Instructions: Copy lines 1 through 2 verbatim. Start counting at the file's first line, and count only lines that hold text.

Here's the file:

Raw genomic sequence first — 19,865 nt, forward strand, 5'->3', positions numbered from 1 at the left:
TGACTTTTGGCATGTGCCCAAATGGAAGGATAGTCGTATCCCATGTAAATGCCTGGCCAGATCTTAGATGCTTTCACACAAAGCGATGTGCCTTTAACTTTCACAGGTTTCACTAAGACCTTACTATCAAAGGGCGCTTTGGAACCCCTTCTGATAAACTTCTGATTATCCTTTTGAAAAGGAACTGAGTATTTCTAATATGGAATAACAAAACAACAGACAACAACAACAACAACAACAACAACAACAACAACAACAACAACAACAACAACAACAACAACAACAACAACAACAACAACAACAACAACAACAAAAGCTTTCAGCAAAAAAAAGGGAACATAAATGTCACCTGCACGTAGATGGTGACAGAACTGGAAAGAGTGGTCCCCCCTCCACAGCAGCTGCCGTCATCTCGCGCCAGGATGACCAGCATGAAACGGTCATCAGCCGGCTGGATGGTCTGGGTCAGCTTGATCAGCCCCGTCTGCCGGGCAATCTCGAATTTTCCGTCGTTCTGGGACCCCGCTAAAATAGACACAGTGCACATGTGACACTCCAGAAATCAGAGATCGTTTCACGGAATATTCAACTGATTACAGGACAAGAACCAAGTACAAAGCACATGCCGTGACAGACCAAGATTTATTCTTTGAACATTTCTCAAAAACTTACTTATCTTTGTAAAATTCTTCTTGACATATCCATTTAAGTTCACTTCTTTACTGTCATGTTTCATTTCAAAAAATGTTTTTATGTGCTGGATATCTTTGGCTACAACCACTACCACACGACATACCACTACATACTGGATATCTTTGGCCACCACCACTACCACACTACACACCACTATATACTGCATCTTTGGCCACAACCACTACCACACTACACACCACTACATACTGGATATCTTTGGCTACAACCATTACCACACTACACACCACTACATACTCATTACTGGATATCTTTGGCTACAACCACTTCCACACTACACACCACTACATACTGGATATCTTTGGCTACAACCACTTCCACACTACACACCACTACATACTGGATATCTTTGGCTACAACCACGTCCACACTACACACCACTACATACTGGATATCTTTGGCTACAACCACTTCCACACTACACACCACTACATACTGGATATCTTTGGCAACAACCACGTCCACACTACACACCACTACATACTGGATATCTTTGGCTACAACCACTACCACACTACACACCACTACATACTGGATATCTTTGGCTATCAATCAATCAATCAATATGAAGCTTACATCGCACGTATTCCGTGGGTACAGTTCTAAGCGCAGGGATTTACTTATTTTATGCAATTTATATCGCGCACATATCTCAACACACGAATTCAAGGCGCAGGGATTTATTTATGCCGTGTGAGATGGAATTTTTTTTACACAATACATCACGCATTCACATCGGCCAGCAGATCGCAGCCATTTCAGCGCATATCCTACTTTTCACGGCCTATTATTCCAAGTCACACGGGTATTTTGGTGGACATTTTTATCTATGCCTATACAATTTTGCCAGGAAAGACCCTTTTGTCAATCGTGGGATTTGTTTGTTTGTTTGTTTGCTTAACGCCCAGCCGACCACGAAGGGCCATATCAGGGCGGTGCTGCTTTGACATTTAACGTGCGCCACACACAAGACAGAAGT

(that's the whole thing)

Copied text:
Raw genomic sequence first — 19,865 nt, forward strand, 5'->3', positions numbered from 1 at the left:
TGACTTTTGGCATGTGCCCAAATGGAAGGATAGTCGTATCCCATGTAAATGCCTGGCCAGATCTTAGATGCTTTCACACAAAGCGATGTGCCTTTAACTTTCACAGGTTTCACTAAGACCTTACTATCAAAGGGCGCTTTGGAACCCCTTCTGATAAACTTCTGATTATCCTTTTGAAAAGGAACTGAGTATTTCTAATATGGAATAACAAAACAACAGACAACAACAACAACAACAACAACAACAACAACAACAACAACAACAACAACAACAACAACAACAACAACAACAACAACAACAACAACAACAACAAAAGCTTTCAGCAAAAAAAAGGGAACATAAATGTCACCTGCACGTAGATGGTGACAGAACTGGAAAGAGTGGTCCCCCCTCCACAGCAGCTGCCGTCATCTCGCGCCAGGATGACCAGCATGAAACGGTCATCAGCCGGCTGGATGGTCTGGGTCAGCTTGATCAGCCCCGTCTGCCGGGCAATCTCGAATTTTCCGTCGTTCTGGGACCCCGCTAAAATAGACACAGTGCACATGTGACACTCCAGAAATCAGAGATCGTTTCACGGAATATTCAACTGATTACAGGACAAGAACCAAGTACAAAGCACATGCCGTGACAGACCAAGATTTATTCTTTGAACATTTCTCAAAAACTTACTTATCTTTGTAAAATTCTTCTTGACATATCCATTTAAGTTCACTTCTTTACTGTCATGTTTCATTTCAAAAAATGTTTTTATGTGCTGGATATCTTTGGCTACAACCACTACCACACGACATACCACTACATACTGGATATCTTTGGCCACCACCACTACCACACTACACACCACTATATACTGCATCTTTGGCCACAACCACTACCACACTACACACCACTACATACTGGATATCTTTGGCTACAACCATTACCACACTACACACCACTACATACTCATTACTGGATATCTTTGGCTACAACCACTTCCACACTACACACCACTACATACTGGATATCTTTGGCTACAACCACTTCCACACTACACACCACTACATACTGGATATCTTTGGCTACAACCACGTCCACACTACACACCACTACATACTGGATATCTTTGGCTACAACCACTTCCACACTACACACCACTACATACTGGATATCTTTGGCAACAACCACGTCCACACTACACACCACTACATACTGGATATCTTTGGCTACAACCACTACCACACTACACACCACTACATACTGGATATCTTTGGCTATCAATCAATCAATCAATATGAAGCTTACATCGCACGTATTCCGTGGGTACAGTTCTAAGCGCAGGGATTTACTTATTTTATGCAATTTATATCGCGCACATATCTCAACACACGAATTCAAGGCGCAGGGATTTATTTATGCCGTGTGAGATGGAATTTTTTTTACACAATACATCACGCATTCACATCGGCCAGCAGATCGCAGCCATTTCAGCGCATATCCTACTTTTCACGGCCTATTATTCCAAGTCACACGGGTATTTTGGTGGACATTTTTATCTATGCCTATACAATTTTGCCAGGAAAGACCCTTTTGTCAATCGTGGGATTTGTTTGTTTGTTTGTTTGCTTAACGCCCAGCCGACCACGAAGGGCCATATCAGGGCGGTGCTGCTTTGACATTTAACGTGCGCCACACACAAGACAGAAGT